The golf course was built in 1971 from a design by Don Nagode, and re-designed in 1990 by Bob Murphy and Sean Parees. It's a rural, hilly course with not many trees and in which ponds and creeks come into play on eight holes. Quicksilver Golf Club's fairway widths vary, but most of the greens are sloping and fast.
Open March through December, the 7,120-yard par-72 course has hosted a PGA Senior Tour event.
Golf courses in Pittsburgh: Solid seconds
- DAY THREE: You've played the best, now play the rest in your week of Pittsburgh golf. Grandview Golf Club offers, as you would expect, a grand view. The course sits atop a 160-acre woodland hilltop, overlooking the Mon Valley, including the Edgar Thompson facility, the first and last major steel mill in western Pennsylvania.
The 6,111-yard par-71 golf course is a relatively flat course with water on nine holes, and bunkers scattered throughout. It features level target areas and a number of elevation changes from tee to green.
- DAY FOUR: The Cedarbrook Golf Course was built in 1962 with architecture by James Harrison, then redesigned and expanded in 1986 by Hurdzan.
Cedarbrook offers the "conditioned quality of a country club available to the public," and features two, 18-hole daily-fee courses. Cedarbrook's Gold Course, at 6,701 yards with a rating of 71.6, is longer and more challenging. Cedarbrook's Red Course, at 6,035 yards, is shorter, but requires more accuracy. Both courses have wide and hilly fairways; there are five water holes on the gold, four on the red.
The longer course is consistently ranked among the top five in western Pennsylvania. With its affordable green fees, this course is a popular one and one of the most heavily played in the area.
- DAY FIVE: Riverview Country Club is a military course with public membership, about 40 miles south of Pittsburgh.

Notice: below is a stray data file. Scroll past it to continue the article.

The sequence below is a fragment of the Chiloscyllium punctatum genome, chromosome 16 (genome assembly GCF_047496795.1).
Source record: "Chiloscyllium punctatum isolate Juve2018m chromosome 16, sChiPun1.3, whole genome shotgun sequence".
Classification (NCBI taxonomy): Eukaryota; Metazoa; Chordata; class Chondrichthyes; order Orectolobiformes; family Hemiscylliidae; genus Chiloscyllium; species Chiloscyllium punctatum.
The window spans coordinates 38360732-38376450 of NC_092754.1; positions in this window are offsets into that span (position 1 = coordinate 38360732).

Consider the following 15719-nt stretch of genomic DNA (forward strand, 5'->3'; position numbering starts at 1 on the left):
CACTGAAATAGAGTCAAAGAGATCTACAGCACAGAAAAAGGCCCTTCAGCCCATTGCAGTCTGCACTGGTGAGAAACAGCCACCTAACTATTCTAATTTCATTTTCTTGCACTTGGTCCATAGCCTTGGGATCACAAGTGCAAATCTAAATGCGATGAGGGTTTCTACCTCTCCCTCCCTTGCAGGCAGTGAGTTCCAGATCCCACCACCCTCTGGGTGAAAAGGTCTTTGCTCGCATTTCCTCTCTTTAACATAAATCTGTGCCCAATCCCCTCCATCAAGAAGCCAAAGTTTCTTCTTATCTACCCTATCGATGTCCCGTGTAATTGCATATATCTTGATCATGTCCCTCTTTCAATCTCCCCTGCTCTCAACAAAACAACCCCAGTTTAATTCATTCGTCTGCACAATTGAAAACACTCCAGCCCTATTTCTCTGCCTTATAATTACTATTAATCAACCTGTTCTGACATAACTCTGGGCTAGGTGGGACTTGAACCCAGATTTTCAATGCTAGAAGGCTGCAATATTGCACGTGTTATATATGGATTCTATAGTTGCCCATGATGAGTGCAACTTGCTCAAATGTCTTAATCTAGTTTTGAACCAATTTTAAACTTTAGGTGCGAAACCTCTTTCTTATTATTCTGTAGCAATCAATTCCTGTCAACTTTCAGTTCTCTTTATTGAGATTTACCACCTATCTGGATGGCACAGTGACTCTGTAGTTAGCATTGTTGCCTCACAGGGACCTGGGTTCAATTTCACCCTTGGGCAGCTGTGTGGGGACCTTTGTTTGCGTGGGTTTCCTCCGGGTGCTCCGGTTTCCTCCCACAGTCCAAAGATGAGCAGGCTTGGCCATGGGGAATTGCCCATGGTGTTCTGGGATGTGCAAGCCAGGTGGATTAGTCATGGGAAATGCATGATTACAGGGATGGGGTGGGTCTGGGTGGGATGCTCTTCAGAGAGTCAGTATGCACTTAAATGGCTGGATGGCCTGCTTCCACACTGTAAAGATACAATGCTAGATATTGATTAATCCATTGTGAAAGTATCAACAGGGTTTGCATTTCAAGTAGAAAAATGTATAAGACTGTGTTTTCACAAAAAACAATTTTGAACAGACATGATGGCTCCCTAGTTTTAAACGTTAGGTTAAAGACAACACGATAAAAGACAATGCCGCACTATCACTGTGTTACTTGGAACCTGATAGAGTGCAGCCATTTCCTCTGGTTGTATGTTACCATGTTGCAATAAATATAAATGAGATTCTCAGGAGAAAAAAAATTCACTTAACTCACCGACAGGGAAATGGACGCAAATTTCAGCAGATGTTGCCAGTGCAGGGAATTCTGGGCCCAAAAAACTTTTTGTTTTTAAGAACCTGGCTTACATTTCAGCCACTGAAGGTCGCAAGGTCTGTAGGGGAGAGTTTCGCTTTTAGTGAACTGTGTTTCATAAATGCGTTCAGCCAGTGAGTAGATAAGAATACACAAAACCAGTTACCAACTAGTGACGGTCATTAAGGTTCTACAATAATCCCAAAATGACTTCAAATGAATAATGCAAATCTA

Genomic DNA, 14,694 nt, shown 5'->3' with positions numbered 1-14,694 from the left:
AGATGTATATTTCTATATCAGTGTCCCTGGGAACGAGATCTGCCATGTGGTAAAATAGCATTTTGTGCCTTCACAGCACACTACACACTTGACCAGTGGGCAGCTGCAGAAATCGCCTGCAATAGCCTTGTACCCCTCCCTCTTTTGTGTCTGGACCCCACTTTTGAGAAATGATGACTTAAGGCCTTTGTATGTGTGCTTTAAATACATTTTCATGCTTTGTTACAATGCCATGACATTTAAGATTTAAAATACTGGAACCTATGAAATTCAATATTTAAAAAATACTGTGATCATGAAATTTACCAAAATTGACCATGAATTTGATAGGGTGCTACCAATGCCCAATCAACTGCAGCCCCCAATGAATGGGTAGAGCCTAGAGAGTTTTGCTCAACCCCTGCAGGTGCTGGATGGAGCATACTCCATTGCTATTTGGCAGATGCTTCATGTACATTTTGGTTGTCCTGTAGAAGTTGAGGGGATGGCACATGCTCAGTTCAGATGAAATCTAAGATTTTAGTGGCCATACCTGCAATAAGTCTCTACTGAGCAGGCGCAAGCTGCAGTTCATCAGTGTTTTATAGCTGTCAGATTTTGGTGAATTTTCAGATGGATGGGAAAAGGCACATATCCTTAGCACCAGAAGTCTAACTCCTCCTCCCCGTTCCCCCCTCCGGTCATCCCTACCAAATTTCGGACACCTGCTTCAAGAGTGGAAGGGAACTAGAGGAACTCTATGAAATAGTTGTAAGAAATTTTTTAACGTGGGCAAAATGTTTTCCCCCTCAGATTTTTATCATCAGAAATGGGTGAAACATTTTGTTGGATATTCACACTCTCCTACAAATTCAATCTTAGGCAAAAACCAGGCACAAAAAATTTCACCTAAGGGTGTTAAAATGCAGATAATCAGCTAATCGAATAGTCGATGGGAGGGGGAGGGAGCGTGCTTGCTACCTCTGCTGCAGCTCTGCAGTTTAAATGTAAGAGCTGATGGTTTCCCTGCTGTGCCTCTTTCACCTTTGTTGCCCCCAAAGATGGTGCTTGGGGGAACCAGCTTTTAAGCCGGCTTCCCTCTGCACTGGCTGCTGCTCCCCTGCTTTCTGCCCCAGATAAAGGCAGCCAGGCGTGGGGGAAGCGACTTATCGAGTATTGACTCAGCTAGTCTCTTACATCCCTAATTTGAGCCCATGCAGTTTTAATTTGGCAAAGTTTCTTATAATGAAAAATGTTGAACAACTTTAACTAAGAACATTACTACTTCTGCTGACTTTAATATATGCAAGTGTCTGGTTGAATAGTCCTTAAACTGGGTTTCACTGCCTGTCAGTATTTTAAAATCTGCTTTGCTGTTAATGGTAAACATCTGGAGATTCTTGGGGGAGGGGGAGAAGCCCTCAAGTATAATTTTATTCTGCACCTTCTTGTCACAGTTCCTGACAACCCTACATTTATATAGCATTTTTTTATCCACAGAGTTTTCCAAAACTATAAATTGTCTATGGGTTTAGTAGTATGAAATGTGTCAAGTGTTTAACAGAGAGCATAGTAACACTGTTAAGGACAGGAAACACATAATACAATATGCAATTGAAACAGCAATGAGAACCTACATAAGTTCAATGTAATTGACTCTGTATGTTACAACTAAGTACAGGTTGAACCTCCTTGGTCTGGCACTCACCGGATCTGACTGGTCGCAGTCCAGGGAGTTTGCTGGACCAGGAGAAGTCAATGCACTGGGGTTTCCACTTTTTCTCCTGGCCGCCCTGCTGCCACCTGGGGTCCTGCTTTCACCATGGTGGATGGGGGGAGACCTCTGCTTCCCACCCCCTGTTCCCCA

Built in 1959, architect Royce Hewitt put together fairways of average width, but tricky and small greens.
There are other obstacles, such as trees and sand bunkers that come into play on most holes.
The most challenging is the 549-yard par-5 fifth hole, with dogleg right that narrows considerably as you enter the small, undulating green.
Riverview Country Club spent five years upgrading the grounds, and finished a clubhouse renovation in 2002.
Off course in Pittsburgh
If you're a sports nut, there are always the Steelers, Pirates and Penguins. If you have to get your culture fix, there is a symphony, an opera, a ballet and the Andy Warhol Museum, including daily screenings of his movies, as well as his death and disaster paintings.
For nightlife, try "industrial dancing" at Metropol, stage diving at the Electric Banana and the Carson Street Pub Crawl.
There is always the "Incline, the working museum that features two, original 1877 cable cars, and for something mildly wild, do the Ultra Violet Bus Tour, named after one of Andy Warhol's favorite movie actresses. Also, the Gateway Clipper Riverboat Fleet is a nice way to see the sights.
At Old Stonewall, try the Shakepeare Restaurant and Pub. But, in Pittsburgh, you should try at least one of the following: The Original Hot Dog Shop on Forbes Avenue or the Primanti Brothers Bar and Grill on South Market Place.
If you're a fireplace lover, try the Chesapeake Steak & Seafood, with its stone and oak hearth, the Shiloh Inn, which has four working fireplaces or the Stone Mansion Restaurant, which has eight.
Stay and play
What better way to get a taste of real Pennsylvania life than farm bed and breakfasts? Try Armstrong Farms, Barley Sheaf Farm Bed and Breakfast or the Olde Fogie Farm.
September 7, 2005